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Dattatraya Krishna Ashtaputre Vs. Jagannath Ahamrao Deshpande - Court Judgment

LegalCrystal Citation
SubjectProperty;Civil
CourtMumbai
Decided On
Case NumberCivil Revisional Application No. 19 of 1928
Judge
Reported in(1929)31BOMLR433; 117Ind.Cas.527
AppellantDattatraya Krishna Ashtaputre
RespondentJagannath Ahamrao Deshpande
Excerpt:
.....rule 89 is a statutory one, and we think that it cannot be satisfied in the manner in which it has been held to have been done in this case by the learned district judge......with, and he refused to set aside the sale. bat, on appeal to the district court, the learned district judge was of opinion that there had been a substantial compliance with the rule, and he, therefore, set aside the lower court's order, and directed that:-if the appellant pays into this court within ten days the sum of rs. 1,076-8-0 for payment to the auction purchaser, the sale shall be sat aside. if the money is not paid within ten days, the sale shall be made absolute.5. this is the order with which we have to deal, the reasons which actuated the learned district judge in coming to the decision which he reached were that the provisions of sub-clause (a) of the rule had been complied with by the payment of rs. 55 being five per cent, of the highest bid to be paid to the.....
Judgment:

Murphy, J.

1. This is a revision application against the judgment of the learned District Judge of Satara, in the matter of the execution of a decree.

2. The facts were, that the judgment-debtor's property was put up for sale, and was sold. After this had been done the judgment-debtor made an application under Order XXI, Rule 89, of the Civil Procedure Code, and deposited Rs. 1,076, in Court; Rs. 1,005 equalling the amount realized at the auction sale, Rs. 58 representing the five per cent, of the purchase money, required to be paid to the purchaser, and Rs. 16 being poundage. The sum specified in the proclamation of sale had been Rs. 1,384.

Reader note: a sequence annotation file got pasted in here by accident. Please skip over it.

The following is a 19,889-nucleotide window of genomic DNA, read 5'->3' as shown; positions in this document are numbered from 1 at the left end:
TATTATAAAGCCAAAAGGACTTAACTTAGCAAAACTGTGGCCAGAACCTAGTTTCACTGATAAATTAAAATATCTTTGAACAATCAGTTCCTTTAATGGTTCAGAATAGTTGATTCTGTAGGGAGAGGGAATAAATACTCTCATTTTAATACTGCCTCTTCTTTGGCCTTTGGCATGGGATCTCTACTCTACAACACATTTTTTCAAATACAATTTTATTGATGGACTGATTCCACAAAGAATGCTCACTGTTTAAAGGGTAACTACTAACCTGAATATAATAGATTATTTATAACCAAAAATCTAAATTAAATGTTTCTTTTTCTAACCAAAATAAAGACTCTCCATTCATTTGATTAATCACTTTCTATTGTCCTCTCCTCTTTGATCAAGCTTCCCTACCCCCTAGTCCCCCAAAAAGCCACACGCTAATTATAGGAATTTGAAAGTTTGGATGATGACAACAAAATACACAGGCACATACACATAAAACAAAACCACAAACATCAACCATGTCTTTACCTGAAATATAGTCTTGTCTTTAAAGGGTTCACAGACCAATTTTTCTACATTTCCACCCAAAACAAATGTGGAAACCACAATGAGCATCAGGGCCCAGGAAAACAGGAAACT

3. The question now before us is, whether this payment by the judgment-debtor was sufficient to comply with the provisions of Rule 89 of Order XXI. It appears that when these proceedings were taken in the Subordinate Judge's Court, the plaintiff had made an application stating that:-

In the above mentioned matter the property has been sold by auction and the amount has come into the Court. Plaintiff and defendant are negotiating for a compromise for the remaining sum which is due. Plaintiff does not want to claim that sum for the present. It is prayed that this darkhast should be disposed of.

The judgment debtor also made an application to the same purpose, stating that he had deposited the amount of Rs 1,076 in Court, that the plaintiff had applied to the effect that she did not wish to claim the sum remaining due on the darkhast, and that the debt, so far as this darkhast went, had been satisfied. He, therefore, prayed that the sale which had taken place should be set aside.

4. In dealing with this application, the learned Subordinate Judge held that the rule had not been complied with, and he refused to set aside the sale. Bat, on appeal to the District Court, the learned District Judge was of opinion that there had been a substantial compliance with the rule, and he, therefore, set aside the lower Court's order, and directed that:-